‘Perfect’ Swimming Warm-down

‘Perfect’ Swimming Warm-down

Dr. GJohn Mullen Blog, Competition, Training Leave a Comment

If you missed the ‘perfect’ swimming warm-up, read it already!
Warm-up research is minimal, warm-down is a different story. Vast research has looked at different swimming warm-down speeds, lengths, and lactate level. As discussed in past pieces (check out Groin Kick Syndrome ), lactate is not the devil; the body’s inability to convert lactate to ATP is a problem which leads to the fun acidic burning in your gut). If your body can improve this system, then you can tolerate more stress and improve workload and performance. Warm-down research is quite popular, whether Dr. G is pricking your ear or your buddy stabbing your finger, the result is almost always….you need more warm-down!
Make sure you know your individual plan and needs, but realize there are some generalities for everyone and if you don’t have the available technology it shouldn’t be held against you, even the late Steve Jobs won’t be mad if you don’t have the Blood Lactate Application.
We went over suggested Swimming Warm-Down durations before and concluded:
“Differences in opinions exist between warm down speeds and duration. One study determined swimming for 15 minutes at 55-75% of racing speed resulted in blood lactate retuning to below 2 mmol/L-1 (McMaster 1989). A more recent study has determined the lactate threshold as an optimal pace for warm-down (Greenwood 2008). Toubekis 2010 found repeated sprints to recover best at a pace of 40% 100 free.”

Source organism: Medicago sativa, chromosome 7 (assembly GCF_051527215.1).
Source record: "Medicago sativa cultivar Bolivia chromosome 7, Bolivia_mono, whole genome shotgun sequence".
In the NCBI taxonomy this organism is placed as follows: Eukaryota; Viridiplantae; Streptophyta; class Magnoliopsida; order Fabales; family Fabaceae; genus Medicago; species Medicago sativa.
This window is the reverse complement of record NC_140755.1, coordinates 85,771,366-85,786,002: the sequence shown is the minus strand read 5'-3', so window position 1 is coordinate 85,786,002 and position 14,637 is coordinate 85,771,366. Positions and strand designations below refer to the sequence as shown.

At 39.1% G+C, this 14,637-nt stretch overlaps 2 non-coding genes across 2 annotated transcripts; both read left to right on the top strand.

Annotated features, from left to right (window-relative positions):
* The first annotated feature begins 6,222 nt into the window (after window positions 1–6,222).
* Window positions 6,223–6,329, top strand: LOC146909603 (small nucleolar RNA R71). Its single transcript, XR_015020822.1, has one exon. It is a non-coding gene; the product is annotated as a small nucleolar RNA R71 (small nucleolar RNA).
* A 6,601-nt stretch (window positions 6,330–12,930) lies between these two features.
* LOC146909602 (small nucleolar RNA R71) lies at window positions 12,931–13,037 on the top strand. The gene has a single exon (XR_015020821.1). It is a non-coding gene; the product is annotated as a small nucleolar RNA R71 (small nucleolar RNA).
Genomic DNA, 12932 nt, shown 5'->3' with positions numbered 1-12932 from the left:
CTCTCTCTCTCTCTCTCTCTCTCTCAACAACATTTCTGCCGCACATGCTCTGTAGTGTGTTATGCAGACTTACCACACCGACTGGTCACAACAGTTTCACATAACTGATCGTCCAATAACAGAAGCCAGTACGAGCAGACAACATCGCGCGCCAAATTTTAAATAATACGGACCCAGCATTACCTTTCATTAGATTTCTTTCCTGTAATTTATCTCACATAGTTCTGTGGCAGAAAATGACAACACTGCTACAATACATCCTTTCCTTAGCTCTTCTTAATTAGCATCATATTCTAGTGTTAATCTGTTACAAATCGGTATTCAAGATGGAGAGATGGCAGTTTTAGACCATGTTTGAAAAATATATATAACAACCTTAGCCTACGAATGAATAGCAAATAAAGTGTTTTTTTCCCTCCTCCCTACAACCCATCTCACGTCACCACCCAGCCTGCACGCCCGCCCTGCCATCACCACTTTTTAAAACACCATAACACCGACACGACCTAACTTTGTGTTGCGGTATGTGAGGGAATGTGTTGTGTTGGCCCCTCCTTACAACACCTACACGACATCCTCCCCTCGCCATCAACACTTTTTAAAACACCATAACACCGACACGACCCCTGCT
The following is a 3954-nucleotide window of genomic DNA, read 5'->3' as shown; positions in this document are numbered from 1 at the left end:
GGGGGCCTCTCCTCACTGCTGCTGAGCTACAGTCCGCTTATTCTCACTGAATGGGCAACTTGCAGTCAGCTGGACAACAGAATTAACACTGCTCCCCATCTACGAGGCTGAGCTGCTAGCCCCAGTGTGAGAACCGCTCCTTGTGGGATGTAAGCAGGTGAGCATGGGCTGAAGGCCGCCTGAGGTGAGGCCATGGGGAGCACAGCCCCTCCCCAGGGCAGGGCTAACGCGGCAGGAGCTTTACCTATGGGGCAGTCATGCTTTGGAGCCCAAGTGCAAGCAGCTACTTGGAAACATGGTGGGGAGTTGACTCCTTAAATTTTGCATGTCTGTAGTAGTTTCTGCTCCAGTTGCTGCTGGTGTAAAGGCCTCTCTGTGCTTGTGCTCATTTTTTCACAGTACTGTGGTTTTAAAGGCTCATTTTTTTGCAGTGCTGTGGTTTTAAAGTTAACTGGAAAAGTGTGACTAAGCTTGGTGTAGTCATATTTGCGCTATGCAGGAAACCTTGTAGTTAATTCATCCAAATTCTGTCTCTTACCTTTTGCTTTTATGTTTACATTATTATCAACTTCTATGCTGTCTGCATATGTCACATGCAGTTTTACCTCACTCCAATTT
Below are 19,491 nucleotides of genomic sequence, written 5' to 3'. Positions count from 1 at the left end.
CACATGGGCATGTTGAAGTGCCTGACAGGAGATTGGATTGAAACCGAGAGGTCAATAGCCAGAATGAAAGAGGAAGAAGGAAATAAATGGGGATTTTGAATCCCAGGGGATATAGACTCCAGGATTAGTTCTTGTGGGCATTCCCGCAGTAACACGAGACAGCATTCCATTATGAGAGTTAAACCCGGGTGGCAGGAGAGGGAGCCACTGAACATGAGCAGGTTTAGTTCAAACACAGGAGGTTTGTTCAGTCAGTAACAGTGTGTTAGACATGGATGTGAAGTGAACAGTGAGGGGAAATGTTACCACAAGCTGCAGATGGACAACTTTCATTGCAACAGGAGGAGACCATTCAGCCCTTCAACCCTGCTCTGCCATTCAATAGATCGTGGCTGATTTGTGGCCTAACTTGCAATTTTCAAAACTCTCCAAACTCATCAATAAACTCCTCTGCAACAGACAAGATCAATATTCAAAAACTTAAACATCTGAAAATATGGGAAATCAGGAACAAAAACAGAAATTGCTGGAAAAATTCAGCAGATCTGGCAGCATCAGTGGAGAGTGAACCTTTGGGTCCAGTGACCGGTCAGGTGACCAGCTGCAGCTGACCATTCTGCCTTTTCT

Despite the conflict in opinion on warm-down, one thing is clear; everyone needs a lot of warm-down. Just look at these suggested warm-down distances associated with their event:

Some things to note are different strokes elevate more lactate than others and sprinters typically need more recovery.
However, there is even research about passive recovery. Touberkis 2008 noted:
“Five minutes of active recovery during a 15-min interval period is adequate to facilitate blood lactate removal and enhance performance in swimmers. Passive recovery and/or 10 min of active recovery is not recommended.”
These athletes swam at 60% of their 100-meter time and recovered within 15 minutes of the race. This mixed evidence raises some conflict, which I feel is unable to explain at this time.
But these are purely based on blood lactate volumes and if you read me earlier I said lactate isn’t the devil we once suspected.
The devil or forgotten Little Nicky for optimal race results is neural fatigue. This forgotten and unknown variable rises higher in events with high force production. Make sure the nervous system has achieved proper time to recover. If the nervous system does not recover it will not have adequate time to react and will fail…no good! It is estimated the neural system takes seven to ten times the length of the muscular system to recover.
Make sure you have enough time for recovery and are able to turn the brain off for optimal neural recovery.
Conclusion
Swimming recovery is essential after a race for neural and lactate improvement. The amount of active, swimming recovery should be around 60% of your 100-meter time and be performed for at least five minutes (typically much longer).
Next installment, will discuss what to do without a warm-down pool available…
 
References
  1. Toubekis AG, Tsolaki A, Smilios I, Douda HT, Kourtesis T, Tokmakidis SP.Int J Sports Physiol Perform. Swimming performance after passive and active recovery of various durations. 2008 Sep;3(3):375-86.

Leave a Reply

Your email address will not be published. Required fields are marked *

This site uses Akismet to reduce spam. Learn how your comment data is processed.